2020 Georgia Code
Title 16 - Crimes and Offenses
Chapter 11 - Offenses Against Public Order and Safety
Article 2 - Offenses Against Public Order
§ 16-11-33. Unlawful Assembly

Universal Citation: GA Code § 16-11-33 (2020)

A person who knowingly participates in either of the following acts or occurrences is guilty of a misdemeanor:

  1. The assembly of two or more persons for the purpose of committing an unlawful act and the failure to withdraw from the assembly on being lawfully commanded to do so by a peace officer and before any member of the assembly has inflicted injury to the person or property of another; or
  2. The assembly of two or more persons, without authority of law, for the purpose of doing violence to the person or property of one supposed by the accused to have been guilty of a violation of the law, or for the purpose of exercising correctional or regulative powers over any person by violence; provided, however, that it shall be an affirmative defense to a prosecution under this paragraph that the accused withdrew from the assembly on being lawfully commanded to do so by a peace officer or before any member of the assembly had inflicted injury to the person or property of another.

(Laws 1833, Cobb's 1851 Digest, p. 810; Code 1863, § 4399; Code 1868, § 4440; Code 1873, § 4513; Code 1882, § 4513; Penal Code 1895, § 353; Penal Code 1910, § 359; Code 1933, § 26-5301; Code 1933, § 26-2604, enacted by Ga. L. 1968, p. 1249, § 1; Ga. L. 1989, p. 14, § 16.)

Cross references.

- Freedom of assembly, Ga. Const. 1983, Art. I, Sec. I, Para. IX.

Law reviews.

- For comment on Wright v. State, 217 Ga. 453, 122 S.E.2d 737 (1961), see 25 Ga. B.J. 99 (1962). For comment on Wright v. Georgia, 373 U.S. 284, 83 S. Ct. 1240, 10 L. Ed. 2d 349 (1963), see 26 Ga. B.J. 99 (1963).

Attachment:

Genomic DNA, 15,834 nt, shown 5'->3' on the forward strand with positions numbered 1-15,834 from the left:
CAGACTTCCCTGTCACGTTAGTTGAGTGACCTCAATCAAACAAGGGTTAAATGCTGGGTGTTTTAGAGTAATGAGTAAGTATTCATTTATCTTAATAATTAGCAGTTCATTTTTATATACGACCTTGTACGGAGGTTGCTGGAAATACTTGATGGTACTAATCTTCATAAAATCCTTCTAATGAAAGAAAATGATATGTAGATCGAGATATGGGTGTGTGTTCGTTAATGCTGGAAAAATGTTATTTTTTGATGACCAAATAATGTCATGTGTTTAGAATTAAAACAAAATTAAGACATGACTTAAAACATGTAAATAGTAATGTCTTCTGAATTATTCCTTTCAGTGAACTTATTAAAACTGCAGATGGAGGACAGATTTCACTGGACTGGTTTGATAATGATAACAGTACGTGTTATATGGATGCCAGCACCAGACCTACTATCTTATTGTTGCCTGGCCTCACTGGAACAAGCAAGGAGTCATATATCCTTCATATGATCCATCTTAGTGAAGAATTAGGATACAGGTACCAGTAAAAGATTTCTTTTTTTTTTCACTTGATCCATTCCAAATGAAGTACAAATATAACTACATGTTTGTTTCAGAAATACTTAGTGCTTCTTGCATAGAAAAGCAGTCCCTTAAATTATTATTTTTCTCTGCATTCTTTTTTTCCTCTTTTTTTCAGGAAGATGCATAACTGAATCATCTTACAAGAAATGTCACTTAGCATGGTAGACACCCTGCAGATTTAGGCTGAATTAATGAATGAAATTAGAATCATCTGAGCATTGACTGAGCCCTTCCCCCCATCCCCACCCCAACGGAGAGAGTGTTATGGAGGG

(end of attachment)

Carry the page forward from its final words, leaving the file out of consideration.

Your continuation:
JUDICIAL DECISIONS

Unlawful assembly for the purpose of committing criminal trespass is included in the crime of criminal trespass. Kerr v. State, 193 Ga. App. 165, 387 S.E.2d 355 (1989).

Possibility of disorder by others cannot justify exclusion of persons otherwise entitled to be present under equal protection clause of United States Constitution. Wright v. Georgia, 373 U.S. 284, 83 S. Ct. 1240, 10 L. Ed. 2d 349 (1963).

Cited in Hoover v. State, 198 Ga. App. 481, 402 S.E.2d 92 (1991).

RESEARCH REFERENCES

Am. Jur. 2d.

- 53A Am. Jur. 2d, Mobs and Riots, § 21 et seq.

C.J.S.

- 91 C.J.S, Unlawful Assembly, § 1 et seq.

ALR.

- Public speaking in street, 62 A.L.R. 404.

Failure or refusal to obey police officer's order to move on, on street, as disorderly conduct, 65 A.L.R.2d 1152.

What constitutes offense of unlawful assembly, 71 A.L.R.2d 875.

Nonlabor picketing or boycott, 93 A.L.R.2d 1284.

Participation of student in demonstration on or near campus as warranting imposition of criminal liability for breach of peace, disorderly conduct, trespass, unlawful assembly, or similar offense, 32 A.L.R.3d 551.

Validity and construction of statute or ordinance forbidding unauthorized persons to enter upon or remain in school building or premises, 50 A.L.R.3d 340.

Validity, construction, and operation of statute or regulation forbidding, regulating, or limiting peaceful residential picketing, 113 A.L.R.5th 1.

Disclaimer: These codes may not be the most recent version. Georgia may have more current or accurate information. We make no warranties or guarantees about the accuracy, completeness, or adequacy of the information contained on this site or the information linked to on the state site. Please check official sources.